Comoros, Saint Vincent and the Grenadines given red card by European Commission
The European Commission has issued seafood trade restrictions to Comoros and Saint Vincent and the Grenadines due to the commission’s judgment that the two island nations are not taking adequate steps to combat illegal, unreported and unregulated (IUU) fishing.
The E.C. issued red cards to both nations, which prohibit fisheries imports from those countries into the European Union. In addition, the commission issued a warning to Liberia, urging the African country to do more to regulate its shipping registry, which has 100 listed vessels, making it the second-largest in the world.
"We are showing our commitment to fight illegal fishing globally. The EU's actions in the past years created an incentive for states to take their responsibilities seriously, and implement reforms to their fisheries sector,” European Union Commissioner for Environment, Maritime Affairs and Fisheries, Karmenu Vella said. “We do not like to impose sanctions on third countries, but sometimes clear action is needed. We invite the Comoros and Saint Vincent and Grenadines to seriously step up their fight against illegal fishing so that we can reverse this decision quickly. Following today's warning to Liberia we hope their authorities choose to act quickly and correct their wrongdoings."
The decision to issue a red card to the Comoros, an island nation located in Africa, between Mozambique and Madagascar, is based on the use of its flag as flag of convenience, according to an E.C. press release.
“Most of the Comorian fleet has no connection to the country and operates in breach of national law, mainly in the waters of West Africa,” the E.C. said. “These vessels have been found to disregard the laws applicable in the national waters they operate in, trans-shipping fish from one vessel to another, a practice related to the laundering of illegal catches.”
Comoros was issued a yellow card warning by the commission in October 2015, but inadequate progress has been made in combatting IUU practices in the country “despite considerable effort by the European Commission to support this country in addressing the issue,” the E.C. said.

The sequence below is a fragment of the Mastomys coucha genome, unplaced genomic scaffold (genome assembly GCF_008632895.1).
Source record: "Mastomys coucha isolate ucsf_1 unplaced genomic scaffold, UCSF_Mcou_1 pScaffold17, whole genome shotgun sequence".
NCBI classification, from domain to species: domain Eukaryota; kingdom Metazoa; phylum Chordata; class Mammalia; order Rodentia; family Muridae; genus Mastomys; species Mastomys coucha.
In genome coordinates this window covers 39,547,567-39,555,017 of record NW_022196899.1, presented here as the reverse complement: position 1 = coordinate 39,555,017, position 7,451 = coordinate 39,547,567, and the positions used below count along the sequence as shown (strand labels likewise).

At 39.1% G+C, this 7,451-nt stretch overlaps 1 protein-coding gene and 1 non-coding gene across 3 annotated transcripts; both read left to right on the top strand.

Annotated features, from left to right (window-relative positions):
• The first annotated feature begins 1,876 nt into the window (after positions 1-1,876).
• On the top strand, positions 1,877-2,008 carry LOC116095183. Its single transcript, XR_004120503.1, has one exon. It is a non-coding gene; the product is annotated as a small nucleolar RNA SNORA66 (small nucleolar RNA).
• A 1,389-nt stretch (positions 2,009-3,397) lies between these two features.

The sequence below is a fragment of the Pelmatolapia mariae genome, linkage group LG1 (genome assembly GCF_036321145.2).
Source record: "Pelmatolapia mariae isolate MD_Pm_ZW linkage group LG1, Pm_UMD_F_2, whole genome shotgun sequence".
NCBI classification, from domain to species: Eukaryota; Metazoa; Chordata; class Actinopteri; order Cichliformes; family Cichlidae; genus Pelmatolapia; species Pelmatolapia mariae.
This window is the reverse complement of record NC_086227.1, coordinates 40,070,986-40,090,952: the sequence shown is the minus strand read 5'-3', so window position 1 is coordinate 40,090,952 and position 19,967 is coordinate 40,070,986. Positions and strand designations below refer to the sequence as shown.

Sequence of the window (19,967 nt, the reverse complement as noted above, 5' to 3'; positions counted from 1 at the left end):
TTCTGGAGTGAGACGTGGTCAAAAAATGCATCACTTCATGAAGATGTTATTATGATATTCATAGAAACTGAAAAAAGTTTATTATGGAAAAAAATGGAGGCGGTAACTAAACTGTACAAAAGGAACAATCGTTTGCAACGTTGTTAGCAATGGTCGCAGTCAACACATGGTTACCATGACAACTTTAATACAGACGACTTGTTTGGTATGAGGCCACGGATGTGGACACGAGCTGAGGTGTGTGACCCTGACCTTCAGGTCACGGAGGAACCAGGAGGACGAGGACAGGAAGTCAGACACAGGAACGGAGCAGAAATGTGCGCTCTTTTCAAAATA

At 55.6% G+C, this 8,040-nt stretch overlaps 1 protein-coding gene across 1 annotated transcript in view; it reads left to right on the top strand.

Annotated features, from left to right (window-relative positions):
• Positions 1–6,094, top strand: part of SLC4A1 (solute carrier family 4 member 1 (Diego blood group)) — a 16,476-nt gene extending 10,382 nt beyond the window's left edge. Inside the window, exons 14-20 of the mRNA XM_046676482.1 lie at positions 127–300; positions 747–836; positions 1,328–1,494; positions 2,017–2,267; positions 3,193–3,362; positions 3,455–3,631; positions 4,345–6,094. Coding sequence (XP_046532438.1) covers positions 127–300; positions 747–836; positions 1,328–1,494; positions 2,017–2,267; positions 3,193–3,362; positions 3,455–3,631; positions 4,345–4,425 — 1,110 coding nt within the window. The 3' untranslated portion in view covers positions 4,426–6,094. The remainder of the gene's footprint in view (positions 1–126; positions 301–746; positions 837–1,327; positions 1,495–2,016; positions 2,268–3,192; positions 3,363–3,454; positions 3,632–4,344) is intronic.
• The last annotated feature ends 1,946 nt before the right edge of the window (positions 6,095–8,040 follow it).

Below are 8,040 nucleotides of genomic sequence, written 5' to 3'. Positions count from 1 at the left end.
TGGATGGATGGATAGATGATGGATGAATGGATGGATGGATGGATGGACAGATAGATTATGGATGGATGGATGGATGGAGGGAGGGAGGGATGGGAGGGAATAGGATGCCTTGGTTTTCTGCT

The red card will have limited impact on Comoros, the commission acknowledged, given the nation does not export fish to the E.U. However, E.U.-flagged vessels will no longer be allowed to apply for or use licenses to fish in Comorian waters, it said.
The European Commission decided to issue a red card to Saint Vincent and the Grenadines due to the lack of control by the authorities of vessels flying the country’s flag, it said.
“These vessels operate all over the Atlantic and offload their catches in Trinidad and Tobago (which has already been warned in order to improve control over activities in its ports),” the E.C. said. “Effectively, these vessels elude any control over their activities. This raises the concern that they are involved in illegal practices.”
Two vessels from Saint Vincent and the Grenadines are already on the international vessel “black list” compiled by Regional Fisheries Management Organizations,” according to the E.C. However, similarly to the Comoros, Saint Vincent and the Grenadines do not export fish to the E.U. and therefore the real impact of the red card will be minimal.
Both Comoros and Saint Vincent and the Grenadines were given action plans by the E.C. in October 2015 and December 2014, respectively. However, the countries have not taken adequate action to avoid red cards, the commission said.
“Ongoing dialogue and support will encourage these countries to step up their efforts to fully implement these action plans,” it said.
In issuing a “pre-identification” to Liberia, the European Commission hopes to raise political awareness and encourage the country to implement reforms in the governance of its fisheries. The commission said in its release. That it has proposed a “tailor-made action plan” for implementation in Liberia and estimated that, if appropriate action is taken, the problems identified in the country’s fisheries management could be resolved in six months.
However, previous efforts by Liberia have fallen short of what is required to tackle issues related to IUU fishing, the commission said. The listing of a Liberian vessel on the international “black list" in October 2016 contributed to the E.C.’s decision to pre-identify Liberia, it said.
“Liberia has taken reform measures including the revision of its fisheries laws, but no tangible progress has followed,” the commission concluded.